Hotter than Death Valley?
A Summer Walk Around the Salton Sea

Day 6

As I started my last day's walk, I noticed a fly buzzing around me. Until today, I had not encountered any flies or other insects. At first, I tried to ignore it, hoping it would go away. But for the fly, all that sweat on my face and neck was like being in heaven. I then tried walking fast, even running, to try to leave it behind. After two such attempts, I almost burst out laughing. Here I was able to tolerate the high heat, but this little fly was getting the better of me. But I wasn't about to give up. I tried swatting it whenever it landed on the back of my neck. Amazingly, I actually managed to kill it, but my joy was short-lived. There appeared to be more than just one fly. To find out, I poured a little Gatorade on the pavement and to my utter amazement, 10 or so flies converged on it in seconds. Then, I remembered. When I was buying ice at a convenience store in Salton City a few days ago, I had noticed some T-shirts with funny inscriptions. "Salton City isn't the end of the world, but you can see it from here" and "Salton City is the place to be; twenty million flies can't be wrong". I had no insect repellent and I just had to surrender. I brought my Eastern philosophy of "live and let live" into play and just let the flies land on my face and neck without attempting to shoo them away. It was a bit irritating, but I was at peace.

As I approached Mecca, I passed by several farms. Most of them grew dates and watermelons. What drew my attention, however, were a few large specimens of California Fan Palms.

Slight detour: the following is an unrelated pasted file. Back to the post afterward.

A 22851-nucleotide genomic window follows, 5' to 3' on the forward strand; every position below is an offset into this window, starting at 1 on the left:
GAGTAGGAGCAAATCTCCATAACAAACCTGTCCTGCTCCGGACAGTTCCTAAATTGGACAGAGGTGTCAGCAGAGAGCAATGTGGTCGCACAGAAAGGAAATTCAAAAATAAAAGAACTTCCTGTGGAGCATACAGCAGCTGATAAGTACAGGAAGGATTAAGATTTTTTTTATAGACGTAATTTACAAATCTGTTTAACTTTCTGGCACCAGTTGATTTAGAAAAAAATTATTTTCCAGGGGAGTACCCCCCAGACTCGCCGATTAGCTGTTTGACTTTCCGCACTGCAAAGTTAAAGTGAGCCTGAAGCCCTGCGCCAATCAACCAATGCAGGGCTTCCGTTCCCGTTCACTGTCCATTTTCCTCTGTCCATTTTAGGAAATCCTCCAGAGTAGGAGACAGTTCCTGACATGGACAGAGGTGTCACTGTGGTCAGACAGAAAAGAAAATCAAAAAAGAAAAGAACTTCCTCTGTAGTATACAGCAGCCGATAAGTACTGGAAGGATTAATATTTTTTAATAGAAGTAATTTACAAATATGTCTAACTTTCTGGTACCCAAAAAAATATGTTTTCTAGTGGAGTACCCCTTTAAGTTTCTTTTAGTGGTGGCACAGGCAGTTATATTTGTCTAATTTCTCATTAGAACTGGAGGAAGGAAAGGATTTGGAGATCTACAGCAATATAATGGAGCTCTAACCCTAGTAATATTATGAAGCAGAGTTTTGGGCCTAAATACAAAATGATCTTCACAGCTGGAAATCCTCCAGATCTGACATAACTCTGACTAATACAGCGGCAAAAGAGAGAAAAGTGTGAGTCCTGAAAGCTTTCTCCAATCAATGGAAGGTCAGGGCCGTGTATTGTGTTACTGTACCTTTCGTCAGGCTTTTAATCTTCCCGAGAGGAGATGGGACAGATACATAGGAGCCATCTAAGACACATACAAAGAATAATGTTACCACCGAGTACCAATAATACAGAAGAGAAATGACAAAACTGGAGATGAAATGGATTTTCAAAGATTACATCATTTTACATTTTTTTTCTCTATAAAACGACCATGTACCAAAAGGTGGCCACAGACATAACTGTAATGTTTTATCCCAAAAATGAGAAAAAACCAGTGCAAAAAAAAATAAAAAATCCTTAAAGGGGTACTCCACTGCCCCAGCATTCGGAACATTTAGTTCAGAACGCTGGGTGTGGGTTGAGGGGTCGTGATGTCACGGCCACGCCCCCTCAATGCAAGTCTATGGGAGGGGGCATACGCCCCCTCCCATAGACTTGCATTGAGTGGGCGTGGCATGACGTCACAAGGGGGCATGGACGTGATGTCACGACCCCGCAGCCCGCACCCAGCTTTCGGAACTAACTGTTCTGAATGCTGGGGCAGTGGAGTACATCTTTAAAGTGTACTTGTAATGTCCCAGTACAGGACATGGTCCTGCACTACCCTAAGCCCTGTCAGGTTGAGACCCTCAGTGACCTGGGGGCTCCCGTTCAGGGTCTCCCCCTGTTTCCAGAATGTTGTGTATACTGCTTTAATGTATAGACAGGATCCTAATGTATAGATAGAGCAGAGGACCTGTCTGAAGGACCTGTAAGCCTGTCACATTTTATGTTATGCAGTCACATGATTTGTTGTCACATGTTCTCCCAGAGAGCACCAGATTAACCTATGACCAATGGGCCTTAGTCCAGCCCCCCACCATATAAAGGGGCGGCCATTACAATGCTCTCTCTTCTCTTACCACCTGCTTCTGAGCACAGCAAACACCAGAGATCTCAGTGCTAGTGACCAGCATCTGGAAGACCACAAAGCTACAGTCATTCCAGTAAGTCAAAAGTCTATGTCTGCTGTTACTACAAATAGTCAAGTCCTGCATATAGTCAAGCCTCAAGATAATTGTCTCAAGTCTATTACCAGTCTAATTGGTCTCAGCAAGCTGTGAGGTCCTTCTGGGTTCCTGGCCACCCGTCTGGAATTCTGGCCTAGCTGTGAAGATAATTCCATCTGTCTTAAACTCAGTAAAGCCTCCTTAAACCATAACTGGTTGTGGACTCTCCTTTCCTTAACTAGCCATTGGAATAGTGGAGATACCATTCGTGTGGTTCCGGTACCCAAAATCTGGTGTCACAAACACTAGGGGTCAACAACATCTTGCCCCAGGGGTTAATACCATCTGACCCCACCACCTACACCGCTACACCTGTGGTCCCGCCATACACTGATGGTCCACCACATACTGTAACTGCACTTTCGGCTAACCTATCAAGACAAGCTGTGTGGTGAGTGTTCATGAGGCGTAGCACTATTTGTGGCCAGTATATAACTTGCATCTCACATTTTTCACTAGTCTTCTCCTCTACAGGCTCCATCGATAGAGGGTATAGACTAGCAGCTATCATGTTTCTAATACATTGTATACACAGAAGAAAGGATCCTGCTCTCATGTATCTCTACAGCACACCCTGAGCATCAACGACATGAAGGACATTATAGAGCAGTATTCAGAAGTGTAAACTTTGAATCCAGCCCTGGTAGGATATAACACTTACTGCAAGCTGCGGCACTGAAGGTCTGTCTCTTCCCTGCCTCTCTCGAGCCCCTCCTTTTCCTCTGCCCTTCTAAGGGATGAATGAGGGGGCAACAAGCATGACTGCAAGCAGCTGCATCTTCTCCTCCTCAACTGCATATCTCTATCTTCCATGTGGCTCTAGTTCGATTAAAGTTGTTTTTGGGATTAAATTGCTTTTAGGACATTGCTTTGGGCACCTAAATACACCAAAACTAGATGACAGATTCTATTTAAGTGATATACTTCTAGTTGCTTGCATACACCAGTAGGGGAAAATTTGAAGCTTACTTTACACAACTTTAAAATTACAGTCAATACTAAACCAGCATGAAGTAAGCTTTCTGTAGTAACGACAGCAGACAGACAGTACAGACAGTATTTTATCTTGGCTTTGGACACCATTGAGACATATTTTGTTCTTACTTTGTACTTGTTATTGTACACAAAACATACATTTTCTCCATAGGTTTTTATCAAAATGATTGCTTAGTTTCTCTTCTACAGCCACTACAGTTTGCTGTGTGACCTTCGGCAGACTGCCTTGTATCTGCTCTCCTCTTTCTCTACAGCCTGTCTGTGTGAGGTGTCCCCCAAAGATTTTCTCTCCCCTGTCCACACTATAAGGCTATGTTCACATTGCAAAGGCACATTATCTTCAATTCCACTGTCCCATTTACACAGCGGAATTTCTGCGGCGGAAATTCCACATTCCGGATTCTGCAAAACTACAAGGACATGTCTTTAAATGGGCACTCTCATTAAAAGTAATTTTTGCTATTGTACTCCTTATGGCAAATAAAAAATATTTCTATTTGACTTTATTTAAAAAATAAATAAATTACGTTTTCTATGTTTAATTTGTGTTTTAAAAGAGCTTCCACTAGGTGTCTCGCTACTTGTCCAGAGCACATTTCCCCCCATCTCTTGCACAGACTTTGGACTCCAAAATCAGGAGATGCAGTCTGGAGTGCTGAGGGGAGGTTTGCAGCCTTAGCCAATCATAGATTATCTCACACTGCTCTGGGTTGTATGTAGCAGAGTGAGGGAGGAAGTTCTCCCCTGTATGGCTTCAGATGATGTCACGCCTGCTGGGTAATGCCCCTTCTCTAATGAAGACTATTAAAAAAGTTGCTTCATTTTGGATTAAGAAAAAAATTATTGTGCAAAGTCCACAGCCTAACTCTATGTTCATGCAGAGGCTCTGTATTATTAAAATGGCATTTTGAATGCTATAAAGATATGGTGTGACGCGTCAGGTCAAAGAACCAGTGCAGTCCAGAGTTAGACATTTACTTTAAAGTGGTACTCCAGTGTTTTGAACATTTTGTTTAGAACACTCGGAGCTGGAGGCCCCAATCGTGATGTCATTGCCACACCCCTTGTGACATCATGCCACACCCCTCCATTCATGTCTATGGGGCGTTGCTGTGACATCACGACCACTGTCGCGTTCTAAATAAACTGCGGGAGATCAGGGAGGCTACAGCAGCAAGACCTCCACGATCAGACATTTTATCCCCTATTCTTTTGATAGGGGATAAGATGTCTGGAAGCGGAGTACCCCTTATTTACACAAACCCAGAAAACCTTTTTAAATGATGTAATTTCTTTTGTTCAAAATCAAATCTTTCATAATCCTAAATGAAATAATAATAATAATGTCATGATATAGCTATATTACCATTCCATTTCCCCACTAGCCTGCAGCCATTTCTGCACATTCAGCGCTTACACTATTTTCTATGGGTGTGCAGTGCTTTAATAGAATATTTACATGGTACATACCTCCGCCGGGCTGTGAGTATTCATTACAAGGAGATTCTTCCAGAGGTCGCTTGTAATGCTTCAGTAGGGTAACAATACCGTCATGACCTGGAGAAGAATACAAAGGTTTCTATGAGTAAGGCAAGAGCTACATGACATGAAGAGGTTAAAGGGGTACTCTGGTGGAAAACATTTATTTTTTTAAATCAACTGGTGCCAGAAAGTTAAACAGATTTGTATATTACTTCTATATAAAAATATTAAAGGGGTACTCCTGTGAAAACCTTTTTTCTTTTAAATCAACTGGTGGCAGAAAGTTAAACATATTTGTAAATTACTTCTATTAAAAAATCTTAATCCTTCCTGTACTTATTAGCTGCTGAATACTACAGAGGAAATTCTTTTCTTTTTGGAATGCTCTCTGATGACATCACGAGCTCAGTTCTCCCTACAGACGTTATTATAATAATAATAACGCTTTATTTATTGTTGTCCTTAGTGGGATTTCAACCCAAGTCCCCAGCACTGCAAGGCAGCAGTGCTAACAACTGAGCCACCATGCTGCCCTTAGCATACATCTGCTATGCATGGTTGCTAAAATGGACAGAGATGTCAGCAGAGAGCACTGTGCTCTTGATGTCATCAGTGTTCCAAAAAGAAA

California Fan Palm

California fan palms

There are 2,500 species of palms worldwide, with 11 native to North America. The largest of these, and the only palm tree native to California, is Washingtonia filifera or the California Fan Palm.

The palms can reach a height of 30 to 50 feet and have a diameter of 2 to 3 feet. When the skirt or shag of the palm is accounted for, the total diameter can increase to approximately 8 feet. The skirt of the fan palm is formed as each dying palm frond bends down towards the trunk forming a layered "skirt" that will eventually cover the majority of the trunk. It is the thickness of these majestic skirts that accounts for the dense shade many oases provide.

As I took a long rest under the palm trees, I found myself elated at the prospect of finishing the walk. At the same time, however, I felt slightly sad that my little journey was coming to an end. Soon, I would meet Joy, and we would be right back into the hustle and bustle of urban California.

I want to thank my wife, Joy, for staying cooped up in motels for a week; no spouse should have to endure such a sentence, but endure she did. Thanks, Joy.

Many thanks to my friends Russ Isaacson and Tom Haines for helping me with the jogger configuration and to Keith Schwartz and the Milpitas office of Globalstar for lending me a free satellite phone.

Dinesh Desai
August 2005